NY considers treating charged 16, 17-year-olds as juveniles

AP News
|
Posted: Mar 03, 2015 6:31 PM

ALBANY, N.Y. (AP) — Jim Saint Germain was mixed up with drugs and just shy of 16 when he was arrested and sent to a juvenile facility. Things might have been different had he been a year older and tried as an adult.

"I could've been in Attica. In Sing Sing. I would have been sent to Rikers Island. Instead I was given a chance," said Saint Germain, who is now pursuing a master's degree at New York University. "It saved my life."

Saint Germain, 25, brought his story to the state Capitol on Tuesday in an effort to convince state lawmakers to change New York's policy of automatically prosecuting 16- and 17-year-old offenders as adults.

New York and North Carolina are the last two states that automatically treat 16- and 17-year-olds as adults when it comes to prosecution and incarceration. Studies show adolescent offenders are much more likely to be sexually assaulted or to commit suicide if they are sent to an adult prison rather than a juvenile facility.

Gov. Andrew Cuomo has proposed changing the law so all but the most violent 16- and 17-year-olds are dealt with in the juvenile justice system. The Democratic governor points to research that shows adolescents lack the decision-making skills of adults, and to studies that shows they are less likely to commit more crimes if treated as juveniles. Those accused of particularly violent crimes could still be tried as adults.

"Incarcerating our young people in adult prisons is an abject practice that must end," Cuomo said in a statement Tuesday. "There is no excuse for subjecting hundreds of youth to an environment where they're being hurt, not helped."

In 2011, New York's chief judge, Jonathan Lippman, recommended sending all nonviolent juvenile offenders to family court. In 2012, Lippman wrote that "treating 16- and 17-year-olds as adults flies in the face of what science tells us about adolescent development. ... The adult criminal justice system is simply not designed to address the special problems and needs of 16- and 17-year-olds."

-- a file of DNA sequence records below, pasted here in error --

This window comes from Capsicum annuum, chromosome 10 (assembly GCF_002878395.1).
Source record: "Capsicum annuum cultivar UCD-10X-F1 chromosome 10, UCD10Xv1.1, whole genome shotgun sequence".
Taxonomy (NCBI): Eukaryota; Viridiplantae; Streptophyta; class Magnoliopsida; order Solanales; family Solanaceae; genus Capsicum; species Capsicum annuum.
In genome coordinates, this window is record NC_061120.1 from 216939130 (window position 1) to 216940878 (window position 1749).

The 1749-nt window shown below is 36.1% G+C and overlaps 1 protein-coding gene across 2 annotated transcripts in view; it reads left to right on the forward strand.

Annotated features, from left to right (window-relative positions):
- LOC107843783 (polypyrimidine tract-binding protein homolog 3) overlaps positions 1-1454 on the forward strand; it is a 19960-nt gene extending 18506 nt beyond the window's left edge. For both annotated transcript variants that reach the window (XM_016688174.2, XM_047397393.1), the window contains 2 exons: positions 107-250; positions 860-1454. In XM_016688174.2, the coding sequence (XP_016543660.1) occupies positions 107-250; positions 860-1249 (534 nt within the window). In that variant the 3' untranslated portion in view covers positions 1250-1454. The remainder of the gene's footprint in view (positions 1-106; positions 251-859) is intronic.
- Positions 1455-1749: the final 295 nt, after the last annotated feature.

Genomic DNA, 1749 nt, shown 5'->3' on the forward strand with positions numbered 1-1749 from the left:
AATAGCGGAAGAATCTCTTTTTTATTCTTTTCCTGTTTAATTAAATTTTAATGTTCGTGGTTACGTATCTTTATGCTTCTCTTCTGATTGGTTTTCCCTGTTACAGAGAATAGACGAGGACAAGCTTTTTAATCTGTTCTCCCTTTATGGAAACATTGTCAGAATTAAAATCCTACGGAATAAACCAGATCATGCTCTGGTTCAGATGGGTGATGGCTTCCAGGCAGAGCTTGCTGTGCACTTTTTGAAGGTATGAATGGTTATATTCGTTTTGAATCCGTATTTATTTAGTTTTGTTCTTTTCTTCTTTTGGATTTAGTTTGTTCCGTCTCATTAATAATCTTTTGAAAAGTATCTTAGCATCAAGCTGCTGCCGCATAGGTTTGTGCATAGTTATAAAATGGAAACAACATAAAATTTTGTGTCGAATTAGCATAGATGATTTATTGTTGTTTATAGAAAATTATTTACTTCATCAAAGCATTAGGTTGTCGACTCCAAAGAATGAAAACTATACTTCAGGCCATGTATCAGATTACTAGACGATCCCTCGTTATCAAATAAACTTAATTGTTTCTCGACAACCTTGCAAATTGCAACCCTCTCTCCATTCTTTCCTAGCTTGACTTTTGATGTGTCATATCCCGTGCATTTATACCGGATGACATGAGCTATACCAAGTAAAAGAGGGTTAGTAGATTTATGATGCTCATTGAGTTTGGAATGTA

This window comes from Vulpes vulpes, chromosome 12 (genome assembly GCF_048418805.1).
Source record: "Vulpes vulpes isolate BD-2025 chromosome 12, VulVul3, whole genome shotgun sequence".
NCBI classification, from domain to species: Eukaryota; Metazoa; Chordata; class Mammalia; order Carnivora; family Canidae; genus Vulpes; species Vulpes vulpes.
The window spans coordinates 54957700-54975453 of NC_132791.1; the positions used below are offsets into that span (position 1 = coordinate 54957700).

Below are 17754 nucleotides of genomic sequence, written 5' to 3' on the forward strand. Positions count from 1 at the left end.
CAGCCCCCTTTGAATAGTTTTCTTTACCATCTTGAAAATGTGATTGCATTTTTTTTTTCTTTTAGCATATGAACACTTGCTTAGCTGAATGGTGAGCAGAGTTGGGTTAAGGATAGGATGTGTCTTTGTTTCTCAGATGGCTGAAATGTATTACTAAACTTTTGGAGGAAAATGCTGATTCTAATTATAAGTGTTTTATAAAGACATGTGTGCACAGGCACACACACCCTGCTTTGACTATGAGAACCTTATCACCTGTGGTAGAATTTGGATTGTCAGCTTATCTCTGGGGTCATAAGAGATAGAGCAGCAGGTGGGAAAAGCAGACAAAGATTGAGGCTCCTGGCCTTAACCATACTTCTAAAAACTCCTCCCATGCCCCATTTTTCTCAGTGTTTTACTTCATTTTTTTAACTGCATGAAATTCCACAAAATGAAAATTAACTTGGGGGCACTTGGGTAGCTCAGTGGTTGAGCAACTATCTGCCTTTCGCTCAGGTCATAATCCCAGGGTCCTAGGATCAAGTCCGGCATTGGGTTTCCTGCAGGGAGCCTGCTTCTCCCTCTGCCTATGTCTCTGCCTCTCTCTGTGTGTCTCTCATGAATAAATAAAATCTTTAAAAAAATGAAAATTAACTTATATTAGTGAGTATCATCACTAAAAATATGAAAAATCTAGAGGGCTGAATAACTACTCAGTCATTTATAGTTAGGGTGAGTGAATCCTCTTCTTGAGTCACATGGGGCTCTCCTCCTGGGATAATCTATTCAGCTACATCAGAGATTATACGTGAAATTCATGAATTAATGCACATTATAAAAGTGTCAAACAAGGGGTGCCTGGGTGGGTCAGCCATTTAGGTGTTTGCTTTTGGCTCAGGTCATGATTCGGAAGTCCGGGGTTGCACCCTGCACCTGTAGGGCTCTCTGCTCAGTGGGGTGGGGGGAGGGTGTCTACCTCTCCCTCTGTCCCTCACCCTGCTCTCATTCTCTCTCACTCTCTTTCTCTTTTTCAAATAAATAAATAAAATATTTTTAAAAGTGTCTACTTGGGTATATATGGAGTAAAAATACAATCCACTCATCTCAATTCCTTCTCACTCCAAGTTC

Some prosecutors question whether the proposal is needed, noting that the existing criminal justice system has built-in protections for young offenders. In 2013, 33,064 16- and 17-year-olds were arrested in New York. More than half saw their charges dismissed. Only 2.7 percent were sentenced to prison.

"It's like they want to portray New York as some sort of 'Bleak House' out of Dickens," said Erie County District Attorney Frank Sedita, president of the state D.A. association. "The only time you're going to see juveniles do any kind of time is for a very violent felony."

Other law enforcement groups support the change, including Attorney General Eric Schneiderman and a group of eight sheriffs who recently wrote to legislative leaders recommending the change.

"I'm not trying to say we should be soft on crime," said one of them, Albany County Sheriff Craig Apple. "What I'm saying is that our 16- and 17-years olds would be better served in a family court system ... where they can get the appropriate care."

The proposal is one of several proposals from Cuomo related to the juvenile justice system that include changes in sentencing rules and a prohibition on the housing of minors in adult prisons. The measures are now under legislative review.